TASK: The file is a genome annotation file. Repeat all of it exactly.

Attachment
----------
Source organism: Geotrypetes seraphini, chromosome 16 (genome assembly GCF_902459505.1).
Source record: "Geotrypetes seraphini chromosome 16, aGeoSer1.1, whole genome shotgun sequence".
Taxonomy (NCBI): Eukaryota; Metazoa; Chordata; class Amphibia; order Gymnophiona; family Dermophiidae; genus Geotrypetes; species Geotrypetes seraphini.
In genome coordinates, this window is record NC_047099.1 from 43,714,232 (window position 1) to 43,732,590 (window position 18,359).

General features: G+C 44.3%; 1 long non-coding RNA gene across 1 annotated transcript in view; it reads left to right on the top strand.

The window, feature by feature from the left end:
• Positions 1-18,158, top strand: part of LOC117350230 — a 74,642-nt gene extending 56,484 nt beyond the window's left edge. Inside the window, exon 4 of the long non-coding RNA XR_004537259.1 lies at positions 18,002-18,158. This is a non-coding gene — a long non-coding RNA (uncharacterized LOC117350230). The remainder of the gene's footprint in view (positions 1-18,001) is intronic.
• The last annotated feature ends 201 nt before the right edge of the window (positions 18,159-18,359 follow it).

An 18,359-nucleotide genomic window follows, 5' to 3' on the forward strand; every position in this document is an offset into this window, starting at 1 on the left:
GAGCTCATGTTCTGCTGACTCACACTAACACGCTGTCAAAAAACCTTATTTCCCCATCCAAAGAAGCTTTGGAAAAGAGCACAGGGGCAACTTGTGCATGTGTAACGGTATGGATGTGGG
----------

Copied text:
Source organism: Geotrypetes seraphini, chromosome 16 (genome assembly GCF_902459505.1).
Source record: "Geotrypetes seraphini chromosome 16, aGeoSer1.1, whole genome shotgun sequence".
Taxonomy (NCBI): Eukaryota; Metazoa; Chordata; class Amphibia; order Gymnophiona; family Dermophiidae; genus Geotrypetes; species Geotrypetes seraphini.
In genome coordinates, this window is record NC_047099.1 from 43,714,232 (window position 1) to 43,732,590 (window position 18,359).

General features: G+C 44.3%; 1 long non-coding RNA gene across 1 annotated transcript in view; it reads left to right on the top strand.

The window, feature by feature from the left end:
• Positions 1-18,158, top strand: part of LOC117350230 — a 74,642-nt gene extending 56,484 nt beyond the window's left edge. Inside the window, exon 4 of the long non-coding RNA XR_004537259.1 lies at positions 18,002-18,158. This is a non-coding gene — a long non-coding RNA (uncharacterized LOC117350230). The remainder of the gene's footprint in view (positions 1-18,001) is intronic.
• The last annotated feature ends 201 nt before the right edge of the window (positions 18,159-18,359 follow it).

An 18,359-nucleotide genomic window follows, 5' to 3' on the forward strand; every position in this document is an offset into this window, starting at 1 on the left:
GAGCTCATGTTCTGCTGACTCACACTAACACGCTGTCAAAAAACCTTATTTCCCCATCCAAAGAAGCTTTGGAAAAGAGCACAGGGGCAACTTGTGCATGTGTAACGGTATGGATGTGGG